Notification to data subjects is triggered only when the breach “is likely to result in a high risk to the security or rights of a data subject”. In this case, there is also no maximum time frame for making the notification. It would be ”as soon as practicable” in most circumstances, or “promptly” when there is “an immediate risk of damages”.


Remedies, Liability and Sanctions

Part 9 of the new DIFC law addresses Remedies, Liability and Sanctions. A wide variety of sanctions is provided, going from warnings to the issuance of a “direction” requiring a controller or processor to do or refrain from doing certain acts, to fines, payment of damages and compensation to the data subject, or payment of the costs incurred by the data commissioner or other person. The new law leaves to the Board of Directors of the DIFCA to draft regulations on this matter.


Data Sharing; Response to Request from Public Authority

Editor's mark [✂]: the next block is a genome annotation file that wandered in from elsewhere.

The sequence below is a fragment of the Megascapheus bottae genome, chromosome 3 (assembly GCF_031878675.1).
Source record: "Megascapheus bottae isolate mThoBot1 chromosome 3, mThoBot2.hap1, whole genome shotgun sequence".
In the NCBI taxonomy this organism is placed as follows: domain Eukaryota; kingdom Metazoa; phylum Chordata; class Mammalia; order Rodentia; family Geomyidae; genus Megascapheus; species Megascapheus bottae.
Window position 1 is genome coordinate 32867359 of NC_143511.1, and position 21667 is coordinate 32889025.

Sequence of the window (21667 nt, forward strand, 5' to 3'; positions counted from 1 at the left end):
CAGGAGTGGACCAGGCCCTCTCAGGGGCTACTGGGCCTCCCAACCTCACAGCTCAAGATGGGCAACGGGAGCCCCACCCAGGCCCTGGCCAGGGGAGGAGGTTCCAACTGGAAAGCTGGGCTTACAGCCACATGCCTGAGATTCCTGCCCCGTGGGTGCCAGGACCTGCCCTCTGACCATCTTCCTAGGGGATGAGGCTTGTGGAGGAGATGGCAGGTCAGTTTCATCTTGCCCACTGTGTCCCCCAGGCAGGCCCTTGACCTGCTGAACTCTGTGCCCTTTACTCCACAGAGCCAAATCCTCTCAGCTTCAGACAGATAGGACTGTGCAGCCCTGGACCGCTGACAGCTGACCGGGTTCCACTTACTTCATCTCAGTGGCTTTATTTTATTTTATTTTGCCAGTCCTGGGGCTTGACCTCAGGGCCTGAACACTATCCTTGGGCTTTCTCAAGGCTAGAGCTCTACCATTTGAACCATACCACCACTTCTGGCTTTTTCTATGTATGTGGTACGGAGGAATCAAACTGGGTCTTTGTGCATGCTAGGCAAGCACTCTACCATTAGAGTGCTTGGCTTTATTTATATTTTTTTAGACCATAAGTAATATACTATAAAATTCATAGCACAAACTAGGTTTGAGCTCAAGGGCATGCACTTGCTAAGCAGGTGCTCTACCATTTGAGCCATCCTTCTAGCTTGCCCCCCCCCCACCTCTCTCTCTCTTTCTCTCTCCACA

Article 28 of Law No. 5 of 2020 provides guidance for the procedures to be followed when a data controller or processor receives a request from a public authority regarding the disclosure and/or transfer of personal data. The guidance provided is practical and detailed.


According to the press release issued by the DIFC, these provisions may form the first step towards data sharing standards within the UAE and the region.


Code of Conduct and Certification

Article 48 of the law provides for the use of “codes of conduct” and Article 49 provides for “certification schemes”. Both concepts will be familiar to those companies that operate in, or do business with, the European Union or European Economic Area.


Delayed Enforcement

In light of the current global pandemic, while the Data Protection Law is effective from July 1, 2020, businesses to which it applies will have a grace period of three months, until October  1, 2020, to prepare to comply with it, after which the new data protection law will becomes enforceable.